Consequently, it is not surprising to observe, as researcher Todd Porterfield did, that historically, art has always been at the service of politics: "We like to think that the artist is motivated solely by the pleasure of creating freely. But we forget that this perception of an artist's work is itself the product of a social and political context."(4) Despite their seemingly critical and anti-establishment ideas, it appears that the message of "engaged" artists unfortunately amounts to an ode to the power of Leviathan. As this expression has always seemed dubious to me, allow me to poke a little fun by supposing that these artists are implicitly "engaged" (i.e., "hired") by governments to spread their propaganda.

Capitalism, For Authentically Free Art

          Since the fall of the Iron Curtain, it is generally recognized that capitalism is the most economically efficient system, even if many hasten to specify that it is necessary to limit its "untamed" nature. One of the most serious accusations levelled against capitalism is that it encourages materialism, to the detriment of spiritual disciplines like art.

          The Soviet propaganda poster opposite illustrates this prejudice. An approximate translation of the text would be: on the left, "In capitalist countries, here is what those with talent can expect"; on the right, "In socialist countries, the way is cleared for those with talent." What this propaganda leaves out in the image on the right are the peasants starving to death to pay for the violinist's concerts, the only function of which is to feed the glory of the nation. This poster also leaves out those artists rotting in the Siberian gulags for having dared to question the Party's authority.

          The relative happiness of a country's population is certainly not gauged by observing which country sent the first astronaut to the moon, or which one possesses the most destructive nuclear weapons. In capitalist countries, everyone is free to be an artist or not, whether or not he or she demonstrates any talent for art. Obviously, there are natural incentives for the least talented to switch professions, but no coercion will prevent an Ed Wood from pursuing his work, however dubious its merit.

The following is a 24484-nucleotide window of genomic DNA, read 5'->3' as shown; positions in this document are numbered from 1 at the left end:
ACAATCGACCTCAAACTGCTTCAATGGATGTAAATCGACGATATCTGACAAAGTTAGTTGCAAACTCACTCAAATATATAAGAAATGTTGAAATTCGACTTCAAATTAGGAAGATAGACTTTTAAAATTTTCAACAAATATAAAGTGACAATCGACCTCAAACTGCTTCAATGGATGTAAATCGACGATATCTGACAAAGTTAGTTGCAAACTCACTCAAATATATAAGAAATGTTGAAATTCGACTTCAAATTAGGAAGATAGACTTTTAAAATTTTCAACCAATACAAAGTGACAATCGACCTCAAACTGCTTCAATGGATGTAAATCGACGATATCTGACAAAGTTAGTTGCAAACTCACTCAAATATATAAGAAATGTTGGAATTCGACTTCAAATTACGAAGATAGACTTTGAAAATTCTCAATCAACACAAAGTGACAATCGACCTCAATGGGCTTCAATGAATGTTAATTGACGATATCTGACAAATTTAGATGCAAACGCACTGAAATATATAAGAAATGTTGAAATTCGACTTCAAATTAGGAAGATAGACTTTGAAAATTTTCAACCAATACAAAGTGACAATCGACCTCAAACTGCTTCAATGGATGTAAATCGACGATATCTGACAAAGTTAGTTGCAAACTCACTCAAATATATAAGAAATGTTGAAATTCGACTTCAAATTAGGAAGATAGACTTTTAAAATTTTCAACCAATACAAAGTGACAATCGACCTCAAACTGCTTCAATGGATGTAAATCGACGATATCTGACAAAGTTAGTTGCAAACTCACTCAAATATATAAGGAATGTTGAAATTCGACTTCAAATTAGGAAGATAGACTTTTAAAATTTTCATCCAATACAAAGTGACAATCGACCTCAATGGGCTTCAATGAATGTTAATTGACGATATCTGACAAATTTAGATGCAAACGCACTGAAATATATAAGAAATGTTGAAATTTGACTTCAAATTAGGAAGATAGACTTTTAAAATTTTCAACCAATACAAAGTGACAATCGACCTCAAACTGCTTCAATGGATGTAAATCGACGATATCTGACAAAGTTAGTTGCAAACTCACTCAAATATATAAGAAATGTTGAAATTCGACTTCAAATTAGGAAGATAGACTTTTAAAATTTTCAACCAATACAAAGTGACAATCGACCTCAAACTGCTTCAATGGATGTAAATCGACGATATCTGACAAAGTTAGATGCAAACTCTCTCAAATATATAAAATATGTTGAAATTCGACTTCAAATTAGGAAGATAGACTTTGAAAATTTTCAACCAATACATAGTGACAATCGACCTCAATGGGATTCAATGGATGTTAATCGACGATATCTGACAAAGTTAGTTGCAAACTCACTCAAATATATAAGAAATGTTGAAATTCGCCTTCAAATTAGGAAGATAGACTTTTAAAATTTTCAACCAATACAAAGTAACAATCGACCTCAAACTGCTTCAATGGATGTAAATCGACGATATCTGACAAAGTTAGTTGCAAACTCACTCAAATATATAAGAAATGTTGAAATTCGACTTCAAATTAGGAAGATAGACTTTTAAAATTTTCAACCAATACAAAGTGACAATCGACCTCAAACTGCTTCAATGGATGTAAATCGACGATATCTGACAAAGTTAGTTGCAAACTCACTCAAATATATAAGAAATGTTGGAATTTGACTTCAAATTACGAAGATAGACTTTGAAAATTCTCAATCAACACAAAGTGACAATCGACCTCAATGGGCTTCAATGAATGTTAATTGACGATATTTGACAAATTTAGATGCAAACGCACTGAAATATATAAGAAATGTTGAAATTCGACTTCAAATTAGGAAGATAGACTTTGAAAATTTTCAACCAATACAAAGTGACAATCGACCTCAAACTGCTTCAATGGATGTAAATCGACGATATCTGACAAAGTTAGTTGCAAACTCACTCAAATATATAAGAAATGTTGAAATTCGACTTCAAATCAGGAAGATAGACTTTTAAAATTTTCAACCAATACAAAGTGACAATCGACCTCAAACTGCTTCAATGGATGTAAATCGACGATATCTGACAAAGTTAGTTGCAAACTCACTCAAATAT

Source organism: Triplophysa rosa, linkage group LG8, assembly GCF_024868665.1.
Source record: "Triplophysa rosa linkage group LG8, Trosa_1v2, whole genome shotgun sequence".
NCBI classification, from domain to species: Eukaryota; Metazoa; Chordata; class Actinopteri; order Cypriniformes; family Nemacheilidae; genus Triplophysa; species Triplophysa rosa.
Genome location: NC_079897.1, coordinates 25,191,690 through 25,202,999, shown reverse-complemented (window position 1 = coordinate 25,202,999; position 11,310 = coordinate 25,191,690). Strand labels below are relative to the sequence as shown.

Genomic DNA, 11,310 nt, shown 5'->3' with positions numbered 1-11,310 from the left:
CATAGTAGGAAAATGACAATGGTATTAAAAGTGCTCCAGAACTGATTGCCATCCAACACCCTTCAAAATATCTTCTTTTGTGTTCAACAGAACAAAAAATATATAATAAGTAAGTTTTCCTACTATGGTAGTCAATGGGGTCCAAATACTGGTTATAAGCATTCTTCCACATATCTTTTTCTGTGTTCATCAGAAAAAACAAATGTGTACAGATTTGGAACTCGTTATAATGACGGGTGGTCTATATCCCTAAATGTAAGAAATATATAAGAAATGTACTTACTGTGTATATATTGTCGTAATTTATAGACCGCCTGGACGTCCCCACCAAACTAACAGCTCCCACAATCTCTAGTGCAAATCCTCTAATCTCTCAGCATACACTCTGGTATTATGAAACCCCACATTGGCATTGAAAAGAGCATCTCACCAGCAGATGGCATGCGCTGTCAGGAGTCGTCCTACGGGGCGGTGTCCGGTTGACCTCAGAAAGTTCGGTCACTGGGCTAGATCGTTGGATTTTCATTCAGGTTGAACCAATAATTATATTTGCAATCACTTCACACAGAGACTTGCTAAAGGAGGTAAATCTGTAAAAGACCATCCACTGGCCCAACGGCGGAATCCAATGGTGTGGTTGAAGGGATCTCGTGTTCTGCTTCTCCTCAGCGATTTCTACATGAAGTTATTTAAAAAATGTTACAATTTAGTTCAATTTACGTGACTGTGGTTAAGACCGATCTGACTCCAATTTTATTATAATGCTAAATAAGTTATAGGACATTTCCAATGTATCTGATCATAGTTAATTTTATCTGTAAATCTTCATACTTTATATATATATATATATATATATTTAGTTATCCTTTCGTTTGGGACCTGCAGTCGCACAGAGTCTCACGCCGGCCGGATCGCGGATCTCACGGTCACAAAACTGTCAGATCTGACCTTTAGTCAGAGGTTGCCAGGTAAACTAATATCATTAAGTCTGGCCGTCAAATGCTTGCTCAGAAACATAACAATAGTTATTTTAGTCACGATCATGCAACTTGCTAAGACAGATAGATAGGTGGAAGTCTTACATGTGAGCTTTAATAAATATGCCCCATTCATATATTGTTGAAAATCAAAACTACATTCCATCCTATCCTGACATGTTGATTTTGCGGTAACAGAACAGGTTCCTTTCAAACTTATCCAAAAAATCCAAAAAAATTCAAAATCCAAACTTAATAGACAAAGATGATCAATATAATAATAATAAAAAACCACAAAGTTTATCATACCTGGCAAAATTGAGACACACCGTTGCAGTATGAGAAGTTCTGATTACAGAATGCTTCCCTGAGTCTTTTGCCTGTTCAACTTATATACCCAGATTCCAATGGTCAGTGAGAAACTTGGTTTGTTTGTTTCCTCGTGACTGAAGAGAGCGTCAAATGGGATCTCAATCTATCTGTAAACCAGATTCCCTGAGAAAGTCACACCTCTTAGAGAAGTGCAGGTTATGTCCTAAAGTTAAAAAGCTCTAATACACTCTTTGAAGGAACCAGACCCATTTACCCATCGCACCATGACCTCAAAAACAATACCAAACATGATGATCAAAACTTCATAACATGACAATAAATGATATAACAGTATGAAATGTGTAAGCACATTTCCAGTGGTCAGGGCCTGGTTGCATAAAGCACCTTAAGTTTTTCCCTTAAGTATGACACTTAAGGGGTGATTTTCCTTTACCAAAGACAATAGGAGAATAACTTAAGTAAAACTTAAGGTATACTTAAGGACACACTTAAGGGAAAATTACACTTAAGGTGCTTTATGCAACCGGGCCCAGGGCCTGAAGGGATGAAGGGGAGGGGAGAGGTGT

Capitalism, by favouring the division of labour and increased productivity, frees up resources for the artistic sector. At no time in history has art been more accessible to ordinary individuals than it is today. If capitalist society is so materialist, how can we explain the omnipresence of foreign cinema, of video games, of alternative music? Better yet, technological advances made possible by competition and the pursuit of profit allow anyone and everyone to own sufficient creative tools to become an artist in his own living room. Let us not forget that the personal camcorder, the DVD player, and the MP3 player are not the result of government subsidies, but of private enterprise.

          No aspect of the classical libertarian attitude is opposed to the artistic mentality. Individualism, tolerance, and optimism are qualities that apply equally well to the libertarian and to the honest artist. This is why libertarians must not limit themselves to the social sciences, but must invade the artistic fields. It is not Human Action by Mises or The Ethics of Liberty by Murray Rothbard that will convert the greatest number to libertarianism; it is rather Ayn Rand's Atlas Shrugged, Robert A. Heinlein's The Moon Is a Harsh Mistress, or Trey Parker's and Matt Stone's South Park.

          Without wanting to expound here an aesthetic manifesto, the principals of classical liberalism could also help redefine or at least refocus the role of artists. Embellishing the world in which we live, making us reflect on the meaning of life, and moving us by presenting the human condition in an original manner; these are the legitimate objectives of art. In the meantime, let us attempt to put an end to the state support of nihilism and the destruction of Western civilization.


* This article was first published in French in QL no 155 – June 15, 2005, and was translated by Bradley Doucet.

1. Friedrich August von Hayek, The Road to Serfdom, Chicago, University of Chicago Press, 1994 (1944), p. 152.
2. Ludwig von Mises, The Anti-Capitalistic Mentality, Grove City (PA), Libertarian Press, 1994.
3. See James M. Buchanan and Gordon Tullock, The Calculus of Consent: Logical Foundations of Constitutional Democracy, Indianapolis, Liberty Fund, 2004.
4. Daniel Baril, "L'art est au service de la politique," (March 14, 2005) 39 Forum 1.